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Classic Tabbies vs. Marble Bengals

post #1 of 17
Thread Starter 
Right, I figured it'd be useful to make a thread about classic tabbies and marble bengals and the differences between the two.

Classic tabby is a pattern and can be found in lots of different breeds of cats (including your normal moggies).

The marble pattern in bengals started out as a variation of the classic tabby pattern. I.e the genes for the spotting reacted in an interesting and beautiful way with the classic tabby genes. People went oh wow that's a beautiful cat and lo and behold a new pattern was allowed in bengals.

Classic tabby is a pattern where instead of the stripes of a mackarel tabby you get thicker swirls running in a circular pattern on the cat's flank. It's really pretty. The pattern on the side is often called "a bulls eye".

In the marble bengals the pattern is more chaotic and the breeders are working hard at getting away from the bulls eye type pattern. The coat is usually clearer (not always though, there are for example some silver classic tabby American shorthairs that are really clear coated) it often has the bengal red rufous colouring in the coat and usually tricoloured. This is basically where the swirls have a dark outline and then a paler colour inside. Giving the cat three different colours in the coat. The background colour, the outline of the markings and the inside of the markings.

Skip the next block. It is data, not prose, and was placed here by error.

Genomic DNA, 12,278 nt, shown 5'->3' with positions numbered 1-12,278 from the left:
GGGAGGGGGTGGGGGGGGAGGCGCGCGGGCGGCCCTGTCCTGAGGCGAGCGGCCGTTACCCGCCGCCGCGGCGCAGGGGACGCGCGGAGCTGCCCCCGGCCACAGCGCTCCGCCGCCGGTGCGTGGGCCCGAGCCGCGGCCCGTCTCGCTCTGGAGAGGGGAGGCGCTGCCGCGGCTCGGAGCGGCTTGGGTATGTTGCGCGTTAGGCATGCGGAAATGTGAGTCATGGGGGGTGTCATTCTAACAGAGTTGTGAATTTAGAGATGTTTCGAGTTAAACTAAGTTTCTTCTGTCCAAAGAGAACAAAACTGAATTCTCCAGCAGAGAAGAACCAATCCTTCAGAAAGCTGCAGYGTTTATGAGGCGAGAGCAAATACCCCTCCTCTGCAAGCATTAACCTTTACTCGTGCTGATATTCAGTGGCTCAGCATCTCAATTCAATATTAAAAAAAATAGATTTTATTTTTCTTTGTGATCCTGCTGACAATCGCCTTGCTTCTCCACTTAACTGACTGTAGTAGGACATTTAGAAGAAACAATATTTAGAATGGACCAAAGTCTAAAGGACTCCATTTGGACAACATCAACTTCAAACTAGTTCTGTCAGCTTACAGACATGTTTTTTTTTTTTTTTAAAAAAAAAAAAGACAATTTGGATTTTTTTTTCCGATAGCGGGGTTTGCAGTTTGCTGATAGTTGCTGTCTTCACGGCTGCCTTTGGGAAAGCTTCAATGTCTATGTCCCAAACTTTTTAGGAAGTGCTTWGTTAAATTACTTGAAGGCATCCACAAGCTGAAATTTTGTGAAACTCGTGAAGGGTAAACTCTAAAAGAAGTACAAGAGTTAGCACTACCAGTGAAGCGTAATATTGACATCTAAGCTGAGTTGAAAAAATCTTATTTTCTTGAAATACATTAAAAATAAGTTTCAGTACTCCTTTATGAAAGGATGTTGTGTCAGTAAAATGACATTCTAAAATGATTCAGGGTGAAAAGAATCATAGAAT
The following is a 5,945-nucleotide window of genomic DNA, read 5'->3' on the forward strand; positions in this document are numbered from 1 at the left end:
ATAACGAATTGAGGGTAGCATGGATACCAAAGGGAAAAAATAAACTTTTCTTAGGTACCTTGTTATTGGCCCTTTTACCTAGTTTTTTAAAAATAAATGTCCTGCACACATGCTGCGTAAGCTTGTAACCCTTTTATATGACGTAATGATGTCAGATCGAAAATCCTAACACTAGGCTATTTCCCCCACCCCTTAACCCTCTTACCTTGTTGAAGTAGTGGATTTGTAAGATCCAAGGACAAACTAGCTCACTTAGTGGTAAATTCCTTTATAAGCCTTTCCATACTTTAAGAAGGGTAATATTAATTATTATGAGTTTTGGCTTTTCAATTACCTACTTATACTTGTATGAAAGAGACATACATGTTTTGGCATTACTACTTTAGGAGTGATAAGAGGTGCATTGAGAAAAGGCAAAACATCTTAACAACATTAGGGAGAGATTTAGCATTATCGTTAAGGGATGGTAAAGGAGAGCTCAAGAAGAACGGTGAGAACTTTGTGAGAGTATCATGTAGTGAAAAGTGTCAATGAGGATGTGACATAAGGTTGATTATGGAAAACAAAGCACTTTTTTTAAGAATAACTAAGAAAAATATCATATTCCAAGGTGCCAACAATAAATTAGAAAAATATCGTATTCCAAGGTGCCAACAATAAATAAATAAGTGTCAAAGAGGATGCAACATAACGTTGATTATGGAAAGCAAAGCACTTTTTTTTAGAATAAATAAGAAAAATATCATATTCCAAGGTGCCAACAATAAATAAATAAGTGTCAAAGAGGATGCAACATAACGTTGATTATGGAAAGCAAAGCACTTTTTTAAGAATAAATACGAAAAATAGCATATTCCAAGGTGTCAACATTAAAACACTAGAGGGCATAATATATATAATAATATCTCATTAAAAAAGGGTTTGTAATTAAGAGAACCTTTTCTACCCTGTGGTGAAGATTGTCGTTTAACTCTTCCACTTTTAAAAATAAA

Of course marble bengals are also bengals so you'd expect to see puffy whisker pads, small ears, long body, thick tail and a demanding, active personality.

Photos! none of these are mine btw.

British shorthair brown classic tabby:

More british shorthairs

American shorthair, silver classic tabby

A simlar angle but this one is a marble bengal, the pattern has horizontal flow to it and the bulls eye pattern has been broken up. You can also see hints of a paler colour inside some of the pattern.

Another marble bengal with a very chaotic pattern and you can see the three colours easily

I'm not an expert though so please correct me if I've gone wrong but I figured it was worth it to get the conversation started.
post #2 of 17
My gorgeous girl, Penny, has the lighter coloring inside her marbling. It looks like several connected rufus spots that are outlined in dark brown.

post #3 of 17
Easiest way to explain is the classic tabby is a "bullseye" marking - rounded circles. The marbled tabby is a long horizonal type of marking. Kinda like you stretched out the bullseye and made it long and broken

Now with the Ocicat, the spotting on the sides should resemble a bullseye but not a definate one - just the illusion of the classic tabby pattern.
post #4 of 17
Here's another example of a Bengal marble. This is one of my early breedings........Kaibengals Minnie Chained Melody. This girl is an absolute knockout, with a one of kind heart shaped rosette on her rump.
Hope (from TCS) has her full sister, Angel.

post #5 of 17
Thread Starter 
GingersMom - I'd been thinking of pm'ing you for pictures, thanks! She's so pretty.

Nial - Wow that's a stunning cat. And that rosetta awwww

Anyway I've found often now when talking to people a lot of them are aware of the bengal marble pattern but seem to not know that the classic tabby pattern exists and from that think that all classic tabbies are bengal mixes. I've run into that a few times now.
post #6 of 17